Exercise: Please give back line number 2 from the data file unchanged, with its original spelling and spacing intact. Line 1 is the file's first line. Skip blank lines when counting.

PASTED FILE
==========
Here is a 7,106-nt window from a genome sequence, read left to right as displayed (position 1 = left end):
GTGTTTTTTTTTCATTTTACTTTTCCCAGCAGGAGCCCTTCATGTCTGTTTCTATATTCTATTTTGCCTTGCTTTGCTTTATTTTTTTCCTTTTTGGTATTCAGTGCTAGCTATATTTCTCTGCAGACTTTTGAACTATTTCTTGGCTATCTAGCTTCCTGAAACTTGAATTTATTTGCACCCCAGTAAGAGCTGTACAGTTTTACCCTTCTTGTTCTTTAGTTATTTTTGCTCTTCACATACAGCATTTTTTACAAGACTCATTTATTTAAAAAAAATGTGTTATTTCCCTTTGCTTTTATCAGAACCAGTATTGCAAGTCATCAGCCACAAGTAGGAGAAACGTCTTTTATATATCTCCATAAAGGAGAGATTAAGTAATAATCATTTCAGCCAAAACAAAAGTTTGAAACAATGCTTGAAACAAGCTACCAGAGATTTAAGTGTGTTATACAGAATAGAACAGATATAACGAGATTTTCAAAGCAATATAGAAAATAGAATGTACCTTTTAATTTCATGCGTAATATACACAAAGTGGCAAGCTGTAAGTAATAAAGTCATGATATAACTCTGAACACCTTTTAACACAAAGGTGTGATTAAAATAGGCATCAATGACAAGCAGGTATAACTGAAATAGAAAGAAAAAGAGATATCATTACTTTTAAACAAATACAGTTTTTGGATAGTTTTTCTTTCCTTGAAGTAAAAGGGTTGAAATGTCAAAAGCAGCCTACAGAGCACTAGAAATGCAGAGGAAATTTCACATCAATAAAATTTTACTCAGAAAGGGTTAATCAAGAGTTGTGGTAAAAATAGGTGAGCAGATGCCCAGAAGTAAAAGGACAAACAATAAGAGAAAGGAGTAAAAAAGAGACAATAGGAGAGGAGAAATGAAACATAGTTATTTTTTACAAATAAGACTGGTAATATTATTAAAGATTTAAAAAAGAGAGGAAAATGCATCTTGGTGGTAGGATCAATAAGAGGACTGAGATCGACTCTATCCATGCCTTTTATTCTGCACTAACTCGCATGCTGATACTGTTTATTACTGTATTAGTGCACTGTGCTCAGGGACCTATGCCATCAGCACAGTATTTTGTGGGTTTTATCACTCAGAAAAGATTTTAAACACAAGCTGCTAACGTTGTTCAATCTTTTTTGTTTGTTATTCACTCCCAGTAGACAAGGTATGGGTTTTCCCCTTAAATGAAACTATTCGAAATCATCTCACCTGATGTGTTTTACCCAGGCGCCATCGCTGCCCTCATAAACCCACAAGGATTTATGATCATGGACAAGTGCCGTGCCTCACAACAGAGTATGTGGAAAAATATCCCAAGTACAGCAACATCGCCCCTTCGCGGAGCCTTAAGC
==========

GTGTTTTTTTTTCATTTTACTTTTCCCAGCAGGAGCCCTTCATGTCTGTTTCTATATTCTATTTTGCCTTGCTTTGCTTTATTTTTTTCCTTTTTGGTATTCAGTGCTAGCTATATTTCTCTGCAGACTTTTGAACTATTTCTTGGCTATCTAGCTTCCTGAAACTTGAATTTATTTGCACCCCAGTAAGAGCTGTACAGTTTTACCCTTCTTGTTCTTTAGTTATTTTTGCTCTTCACATACAGCATTTTTTACAAGACTCATTTATTTAAAAAAAATGTGTTATTTCCCTTTGCTTTTATCAGAACCAGTATTGCAAGTCATCAGCCACAAGTAGGAGAAACGTCTTTTATATATCTCCATAAAGGAGAGATTAAGTAATAATCATTTCAGCCAAAACAAAAGTTTGAAACAATGCTTGAAACAAGCTACCAGAGATTTAAGTGTGTTATACAGAATAGAACAGATATAACGAGATTTTCAAAGCAATATAGAAAATAGAATGTACCTTTTAATTTCATGCGTAATATACACAAAGTGGCAAGCTGTAAGTAATAAAGTCATGATATAACTCTGAACACCTTTTAACACAAAGGTGTGATTAAAATAGGCATCAATGACAAGCAGGTATAACTGAAATAGAAAGAAAAAGAGATATCATTACTTTTAAACAAATACAGTTTTTGGATAGTTTTTCTTTCCTTGAAGTAAAAGGGTTGAAATGTCAAAAGCAGCCTACAGAGCACTAGAAATGCAGAGGAAATTTCACATCAATAAAATTTTACTCAGAAAGGGTTAATCAAGAGTTGTGGTAAAAATAGGTGAGCAGATGCCCAGAAGTAAAAGGACAAACAATAAGAGAAAGGAGTAAAAAAGAGACAATAGGAGAGGAGAAATGAAACATAGTTATTTTTTACAAATAAGACTGGTAATATTATTAAAGATTTAAAAAAGAGAGGAAAATGCATCTTGGTGGTAGGATCAATAAGAGGACTGAGATCGACTCTATCCATGCCTTTTATTCTGCACTAACTCGCATGCTGATACTGTTTATTACTGTATTAGTGCACTGTGCTCAGGGACCTATGCCATCAGCACAGTATTTTGTGGGTTTTATCACTCAGAAAAGATTTTAAACACAAGCTGCTAACGTTGTTCAATCTTTTTTGTTTGTTATTCACTCCCAGTAGACAAGGTATGGGTTTTCCCCTTAAATGAAACTATTCGAAATCATCTCACCTGATGTGTTTTACCCAGGCGCCATCGCTGCCCTCATAAACCCACAAGGATTTATGATCATGGACAAGTGCCGTGCCTCACAACAGAGTATGTGGAAAAATATCCCAAGTACAGCAACATCGCCCCTTCGCGGAGCCTTAAGC